There are two types of demand that can occur at the point of transaction. Value demand and failure demand. They are distinguished by the nature of customer demand and simply are those demands we want (value) and demands we don’t want (failure). So what exactly is failure demand? 95 wrote that “failure demand is demand caused by a failure to do something or do something right for the customer.” If you miss or show up late for an appointment, the follow-up with one or more calls, poor service, forms or websites poorly designed or other activities that could be prevented we have failure demand.
Failure demand is often overlooked because command and control thinking has most service organizations focusing on productivity which relates to how fast we can process something. We take the phone call or other encounter as something to do an activity if you will and not necessarily something that can be prevented. Failure demand changes this thinking, so I encourage organizations to know this percentage with the numerator being the number of failure demand contacts and the denominator being the total number of contacts.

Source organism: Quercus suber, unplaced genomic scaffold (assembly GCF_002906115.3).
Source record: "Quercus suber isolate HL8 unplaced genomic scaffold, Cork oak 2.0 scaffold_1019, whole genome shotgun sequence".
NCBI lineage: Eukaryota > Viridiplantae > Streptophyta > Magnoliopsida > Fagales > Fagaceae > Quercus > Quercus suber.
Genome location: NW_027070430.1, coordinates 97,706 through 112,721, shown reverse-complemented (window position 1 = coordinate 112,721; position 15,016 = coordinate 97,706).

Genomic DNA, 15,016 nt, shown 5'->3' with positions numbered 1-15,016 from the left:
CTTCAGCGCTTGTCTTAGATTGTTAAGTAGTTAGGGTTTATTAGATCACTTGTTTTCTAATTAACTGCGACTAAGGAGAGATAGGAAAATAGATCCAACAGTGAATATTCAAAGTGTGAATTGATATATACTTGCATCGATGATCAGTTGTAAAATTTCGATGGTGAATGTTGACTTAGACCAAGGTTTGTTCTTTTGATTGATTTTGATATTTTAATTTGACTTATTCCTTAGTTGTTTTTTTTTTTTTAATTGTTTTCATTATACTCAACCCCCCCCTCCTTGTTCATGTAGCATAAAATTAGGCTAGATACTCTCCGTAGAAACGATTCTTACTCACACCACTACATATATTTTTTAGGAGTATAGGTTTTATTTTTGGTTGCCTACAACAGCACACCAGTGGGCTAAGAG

Probably the best place to conduct this exercise is with the call center where metrics are easily gathered, just don’t use your existing call data or your number will be tainted. You must work with the front-line and listen to the calls with them to discern failure demand.
Here is what I can tell you about what you may find. Our consultants have found that failure demand runs between 25 – 75% in private industry and in the public sector it can be as high as 90%. So, any number you get in that range is typical, but it presents a tremendous opportunity to improve.
There is more to improving your organization with systems thinking than just knowing the failure demand percentage. However, this will arm you with a new metric to help size up the possibilities for business improvement.
Tripp Babbitt is a speaker, blogger and consultant to service industry (private and public). His organization helps executives find a better way to make the work work. Download free from www.newsystemsthinking.com “Understanding Your Organization as a System” and gain knowledge of systems thinking or contact us about our intervention services at email@example.com. Reach him on Twitter at www.twitter.com/TriBabbitt or LinkedIn at www.linkedin.com/in/trippbabbitt.Share This: